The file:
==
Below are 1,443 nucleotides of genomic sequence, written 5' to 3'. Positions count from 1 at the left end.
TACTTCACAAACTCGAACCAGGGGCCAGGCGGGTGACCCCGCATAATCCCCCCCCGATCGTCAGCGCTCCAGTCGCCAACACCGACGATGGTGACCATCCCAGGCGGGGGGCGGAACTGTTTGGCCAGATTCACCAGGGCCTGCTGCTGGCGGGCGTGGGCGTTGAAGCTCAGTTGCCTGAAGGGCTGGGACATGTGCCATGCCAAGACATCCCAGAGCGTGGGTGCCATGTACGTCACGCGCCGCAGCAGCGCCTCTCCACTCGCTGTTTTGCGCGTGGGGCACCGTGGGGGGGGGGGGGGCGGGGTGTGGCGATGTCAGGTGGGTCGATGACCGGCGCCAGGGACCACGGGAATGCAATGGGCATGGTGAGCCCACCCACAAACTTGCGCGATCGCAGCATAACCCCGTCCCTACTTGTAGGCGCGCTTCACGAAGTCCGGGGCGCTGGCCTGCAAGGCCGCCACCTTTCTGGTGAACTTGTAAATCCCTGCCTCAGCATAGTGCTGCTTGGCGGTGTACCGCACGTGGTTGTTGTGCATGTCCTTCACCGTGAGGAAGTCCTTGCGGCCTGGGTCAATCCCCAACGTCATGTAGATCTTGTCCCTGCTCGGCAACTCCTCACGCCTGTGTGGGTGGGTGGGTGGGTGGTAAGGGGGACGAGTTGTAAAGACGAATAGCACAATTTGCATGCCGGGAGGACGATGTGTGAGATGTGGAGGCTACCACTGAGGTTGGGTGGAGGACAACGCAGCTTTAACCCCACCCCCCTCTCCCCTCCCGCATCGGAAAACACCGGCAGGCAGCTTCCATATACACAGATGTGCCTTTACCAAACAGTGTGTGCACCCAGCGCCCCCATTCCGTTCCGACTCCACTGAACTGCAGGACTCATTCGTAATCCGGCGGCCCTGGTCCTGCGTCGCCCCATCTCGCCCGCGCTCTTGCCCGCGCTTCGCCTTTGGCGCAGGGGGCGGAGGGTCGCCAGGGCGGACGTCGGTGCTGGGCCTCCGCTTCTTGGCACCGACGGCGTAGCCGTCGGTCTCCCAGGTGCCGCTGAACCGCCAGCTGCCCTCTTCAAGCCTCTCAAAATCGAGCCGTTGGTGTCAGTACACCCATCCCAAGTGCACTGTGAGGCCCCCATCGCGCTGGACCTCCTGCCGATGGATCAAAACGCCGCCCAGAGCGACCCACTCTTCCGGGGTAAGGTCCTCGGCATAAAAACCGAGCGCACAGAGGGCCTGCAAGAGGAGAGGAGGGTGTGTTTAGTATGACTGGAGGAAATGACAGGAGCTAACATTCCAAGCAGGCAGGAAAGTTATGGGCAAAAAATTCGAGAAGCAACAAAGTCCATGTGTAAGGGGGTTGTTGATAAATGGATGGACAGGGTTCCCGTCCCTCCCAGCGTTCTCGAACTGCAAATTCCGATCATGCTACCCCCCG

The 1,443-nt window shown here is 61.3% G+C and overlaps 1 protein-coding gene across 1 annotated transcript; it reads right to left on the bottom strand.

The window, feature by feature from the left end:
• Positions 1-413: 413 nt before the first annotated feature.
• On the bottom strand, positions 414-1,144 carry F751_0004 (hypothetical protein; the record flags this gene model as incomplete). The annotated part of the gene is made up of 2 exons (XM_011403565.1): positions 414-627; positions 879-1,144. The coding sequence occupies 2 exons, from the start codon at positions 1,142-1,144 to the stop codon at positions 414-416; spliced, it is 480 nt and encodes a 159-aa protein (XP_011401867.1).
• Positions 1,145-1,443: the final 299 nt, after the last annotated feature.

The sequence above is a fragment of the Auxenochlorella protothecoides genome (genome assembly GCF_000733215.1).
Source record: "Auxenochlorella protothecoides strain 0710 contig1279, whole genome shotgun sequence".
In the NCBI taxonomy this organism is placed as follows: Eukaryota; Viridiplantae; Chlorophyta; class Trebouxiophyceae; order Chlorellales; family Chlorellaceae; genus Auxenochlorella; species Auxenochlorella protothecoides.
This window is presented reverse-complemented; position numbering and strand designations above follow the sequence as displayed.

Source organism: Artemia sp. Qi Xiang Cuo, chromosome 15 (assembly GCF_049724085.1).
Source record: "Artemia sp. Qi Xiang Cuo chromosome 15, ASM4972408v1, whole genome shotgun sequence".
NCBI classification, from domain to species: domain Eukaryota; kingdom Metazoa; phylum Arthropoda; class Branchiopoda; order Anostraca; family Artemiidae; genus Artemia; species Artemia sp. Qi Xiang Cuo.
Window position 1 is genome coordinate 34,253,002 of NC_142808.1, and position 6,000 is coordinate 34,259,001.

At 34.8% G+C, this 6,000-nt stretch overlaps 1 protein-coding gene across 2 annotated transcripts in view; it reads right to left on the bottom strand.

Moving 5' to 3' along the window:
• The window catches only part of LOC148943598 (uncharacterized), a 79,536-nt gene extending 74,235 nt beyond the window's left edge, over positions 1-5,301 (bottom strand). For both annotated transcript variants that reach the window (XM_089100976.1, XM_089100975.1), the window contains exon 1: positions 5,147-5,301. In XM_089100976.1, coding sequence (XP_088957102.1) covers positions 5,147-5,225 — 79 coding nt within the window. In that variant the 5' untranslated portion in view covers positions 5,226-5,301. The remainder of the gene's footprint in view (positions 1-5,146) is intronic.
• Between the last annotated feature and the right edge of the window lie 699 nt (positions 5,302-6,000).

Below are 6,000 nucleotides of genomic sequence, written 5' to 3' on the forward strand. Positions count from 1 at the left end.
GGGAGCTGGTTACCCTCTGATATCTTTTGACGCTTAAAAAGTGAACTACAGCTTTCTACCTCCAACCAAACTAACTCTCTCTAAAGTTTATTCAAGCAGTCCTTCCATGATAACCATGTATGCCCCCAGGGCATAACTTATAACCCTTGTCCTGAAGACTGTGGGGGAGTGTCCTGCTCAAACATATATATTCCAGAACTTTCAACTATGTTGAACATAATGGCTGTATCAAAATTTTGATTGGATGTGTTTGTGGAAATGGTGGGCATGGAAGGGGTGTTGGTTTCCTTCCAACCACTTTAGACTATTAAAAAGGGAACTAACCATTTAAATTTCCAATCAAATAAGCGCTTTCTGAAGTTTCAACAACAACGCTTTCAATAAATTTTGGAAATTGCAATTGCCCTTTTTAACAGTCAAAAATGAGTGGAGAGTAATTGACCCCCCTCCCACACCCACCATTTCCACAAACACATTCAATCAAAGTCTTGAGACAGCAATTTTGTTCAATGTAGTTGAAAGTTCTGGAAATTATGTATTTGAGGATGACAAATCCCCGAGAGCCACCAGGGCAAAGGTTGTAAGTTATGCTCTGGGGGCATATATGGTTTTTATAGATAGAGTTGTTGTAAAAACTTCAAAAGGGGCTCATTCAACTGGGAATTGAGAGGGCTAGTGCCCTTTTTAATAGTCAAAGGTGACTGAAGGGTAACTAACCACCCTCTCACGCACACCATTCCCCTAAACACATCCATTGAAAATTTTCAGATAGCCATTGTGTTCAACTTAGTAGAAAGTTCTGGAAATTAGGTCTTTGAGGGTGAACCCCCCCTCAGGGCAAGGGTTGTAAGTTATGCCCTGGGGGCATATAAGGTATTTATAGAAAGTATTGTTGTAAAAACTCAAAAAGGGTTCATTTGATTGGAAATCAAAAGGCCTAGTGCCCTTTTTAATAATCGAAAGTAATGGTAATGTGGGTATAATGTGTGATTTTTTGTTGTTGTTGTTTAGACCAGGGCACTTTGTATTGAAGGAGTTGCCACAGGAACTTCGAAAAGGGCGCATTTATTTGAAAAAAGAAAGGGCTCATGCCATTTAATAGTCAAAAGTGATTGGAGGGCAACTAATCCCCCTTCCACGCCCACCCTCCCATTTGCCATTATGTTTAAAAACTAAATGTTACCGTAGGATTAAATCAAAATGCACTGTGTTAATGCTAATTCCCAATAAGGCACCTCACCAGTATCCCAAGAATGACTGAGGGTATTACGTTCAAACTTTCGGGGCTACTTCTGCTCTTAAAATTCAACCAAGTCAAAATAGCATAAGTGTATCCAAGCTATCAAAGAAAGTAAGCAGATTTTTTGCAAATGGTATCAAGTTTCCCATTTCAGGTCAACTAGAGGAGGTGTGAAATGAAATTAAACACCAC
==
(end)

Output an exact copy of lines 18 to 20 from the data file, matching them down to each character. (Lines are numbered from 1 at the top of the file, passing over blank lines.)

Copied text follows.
• The window catches only part of LOC148943598 (uncharacterized), a 79,536-nt gene extending 74,235 nt beyond the window's left edge, over positions 1-5,301 (bottom strand). For both annotated transcript variants that reach the window (XM_089100976.1, XM_089100975.1), the window contains exon 1: positions 5,147-5,301. In XM_089100976.1, coding sequence (XP_088957102.1) covers positions 5,147-5,225 — 79 coding nt within the window. In that variant the 5' untranslated portion in view covers positions 5,226-5,301. The remainder of the gene's footprint in view (positions 1-5,146) is intronic.
• Between the last annotated feature and the right edge of the window lie 699 nt (positions 5,302-6,000).

Below are 6,000 nucleotides of genomic sequence, written 5' to 3' on the forward strand. Positions count from 1 at the left end.